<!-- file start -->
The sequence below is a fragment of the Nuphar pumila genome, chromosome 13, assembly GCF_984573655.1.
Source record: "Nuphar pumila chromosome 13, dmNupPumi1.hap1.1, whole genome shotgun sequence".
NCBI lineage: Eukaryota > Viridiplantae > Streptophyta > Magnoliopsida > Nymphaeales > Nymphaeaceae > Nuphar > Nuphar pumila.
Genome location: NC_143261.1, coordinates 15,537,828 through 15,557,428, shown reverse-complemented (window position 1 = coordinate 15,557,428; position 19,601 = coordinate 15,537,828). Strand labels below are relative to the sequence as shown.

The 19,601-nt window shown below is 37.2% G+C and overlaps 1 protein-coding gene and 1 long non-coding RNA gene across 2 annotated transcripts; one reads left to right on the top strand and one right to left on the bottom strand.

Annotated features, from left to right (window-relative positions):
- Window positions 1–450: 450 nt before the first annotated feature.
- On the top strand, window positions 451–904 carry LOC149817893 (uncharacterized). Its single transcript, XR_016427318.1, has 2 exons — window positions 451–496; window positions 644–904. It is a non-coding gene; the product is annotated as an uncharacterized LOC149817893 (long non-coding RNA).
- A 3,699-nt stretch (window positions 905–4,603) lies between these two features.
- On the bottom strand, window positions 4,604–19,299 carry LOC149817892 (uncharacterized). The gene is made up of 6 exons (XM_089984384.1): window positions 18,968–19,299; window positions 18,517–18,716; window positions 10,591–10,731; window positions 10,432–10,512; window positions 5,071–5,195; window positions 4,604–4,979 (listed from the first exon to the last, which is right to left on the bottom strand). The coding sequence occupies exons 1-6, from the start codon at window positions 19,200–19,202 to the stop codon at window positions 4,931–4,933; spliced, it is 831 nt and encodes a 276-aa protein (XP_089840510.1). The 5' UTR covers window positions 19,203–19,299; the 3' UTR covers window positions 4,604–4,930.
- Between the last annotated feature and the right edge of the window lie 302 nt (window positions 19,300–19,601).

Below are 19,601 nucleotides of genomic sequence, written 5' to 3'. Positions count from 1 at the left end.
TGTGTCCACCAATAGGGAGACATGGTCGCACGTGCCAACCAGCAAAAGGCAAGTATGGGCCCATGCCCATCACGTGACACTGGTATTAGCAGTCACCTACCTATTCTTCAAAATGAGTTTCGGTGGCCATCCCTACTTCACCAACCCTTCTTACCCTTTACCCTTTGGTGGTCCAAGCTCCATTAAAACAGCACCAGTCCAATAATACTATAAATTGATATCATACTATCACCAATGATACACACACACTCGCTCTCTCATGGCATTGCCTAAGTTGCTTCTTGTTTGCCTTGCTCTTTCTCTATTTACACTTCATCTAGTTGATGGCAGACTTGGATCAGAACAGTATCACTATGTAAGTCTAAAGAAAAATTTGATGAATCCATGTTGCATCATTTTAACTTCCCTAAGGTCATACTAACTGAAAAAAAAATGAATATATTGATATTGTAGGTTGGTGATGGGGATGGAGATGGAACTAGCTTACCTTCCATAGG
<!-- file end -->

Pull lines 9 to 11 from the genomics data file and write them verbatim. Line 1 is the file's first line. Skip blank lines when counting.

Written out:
- A 3,699-nt stretch (window positions 905–4,603) lies between these two features.
- On the bottom strand, window positions 4,604–19,299 carry LOC149817892 (uncharacterized). The gene is made up of 6 exons (XM_089984384.1): window positions 18,968–19,299; window positions 18,517–18,716; window positions 10,591–10,731; window positions 10,432–10,512; window positions 5,071–5,195; window positions 4,604–4,979 (listed from the first exon to the last, which is right to left on the bottom strand). The coding sequence occupies exons 1-6, from the start codon at window positions 19,200–19,202 to the stop codon at window positions 4,931–4,933; spliced, it is 831 nt and encodes a 276-aa protein (XP_089840510.1). The 5' UTR covers window positions 19,203–19,299; the 3' UTR covers window positions 4,604–4,930.
- Between the last annotated feature and the right edge of the window lie 302 nt (window positions 19,300–19,601).